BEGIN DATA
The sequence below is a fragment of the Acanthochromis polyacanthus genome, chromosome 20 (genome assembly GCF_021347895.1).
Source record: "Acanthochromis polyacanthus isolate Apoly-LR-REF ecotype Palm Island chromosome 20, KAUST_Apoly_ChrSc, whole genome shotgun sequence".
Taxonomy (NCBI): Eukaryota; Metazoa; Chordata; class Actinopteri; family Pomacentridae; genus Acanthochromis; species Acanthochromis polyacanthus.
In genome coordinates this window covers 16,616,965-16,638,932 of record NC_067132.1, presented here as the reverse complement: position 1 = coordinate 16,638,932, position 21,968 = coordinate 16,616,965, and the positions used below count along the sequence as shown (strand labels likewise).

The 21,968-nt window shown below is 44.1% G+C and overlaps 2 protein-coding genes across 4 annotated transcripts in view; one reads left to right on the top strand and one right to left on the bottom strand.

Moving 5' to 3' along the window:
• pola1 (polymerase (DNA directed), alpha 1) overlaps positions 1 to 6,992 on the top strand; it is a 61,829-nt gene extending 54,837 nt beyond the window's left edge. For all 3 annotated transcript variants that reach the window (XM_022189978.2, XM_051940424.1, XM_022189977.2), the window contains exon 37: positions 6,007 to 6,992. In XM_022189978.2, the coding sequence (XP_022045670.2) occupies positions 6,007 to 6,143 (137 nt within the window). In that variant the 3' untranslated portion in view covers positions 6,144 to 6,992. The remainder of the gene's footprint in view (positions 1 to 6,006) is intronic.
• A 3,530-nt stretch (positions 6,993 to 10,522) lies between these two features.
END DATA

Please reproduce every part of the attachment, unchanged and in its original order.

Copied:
The sequence below is a fragment of the Acanthochromis polyacanthus genome, chromosome 20 (genome assembly GCF_021347895.1).
Source record: "Acanthochromis polyacanthus isolate Apoly-LR-REF ecotype Palm Island chromosome 20, KAUST_Apoly_ChrSc, whole genome shotgun sequence".
Taxonomy (NCBI): Eukaryota; Metazoa; Chordata; class Actinopteri; family Pomacentridae; genus Acanthochromis; species Acanthochromis polyacanthus.
In genome coordinates this window covers 16,616,965-16,638,932 of record NC_067132.1, presented here as the reverse complement: position 1 = coordinate 16,638,932, position 21,968 = coordinate 16,616,965, and the positions used below count along the sequence as shown (strand labels likewise).

The 21,968-nt window shown below is 44.1% G+C and overlaps 2 protein-coding genes across 4 annotated transcripts in view; one reads left to right on the top strand and one right to left on the bottom strand.

Moving 5' to 3' along the window:
• pola1 (polymerase (DNA directed), alpha 1) overlaps positions 1 to 6,992 on the top strand; it is a 61,829-nt gene extending 54,837 nt beyond the window's left edge. For all 3 annotated transcript variants that reach the window (XM_022189978.2, XM_051940424.1, XM_022189977.2), the window contains exon 37: positions 6,007 to 6,992. In XM_022189978.2, the coding sequence (XP_022045670.2) occupies positions 6,007 to 6,143 (137 nt within the window). In that variant the 3' untranslated portion in view covers positions 6,144 to 6,992. The remainder of the gene's footprint in view (positions 1 to 6,006) is intronic.
• A 3,530-nt stretch (positions 6,993 to 10,522) lies between these two features.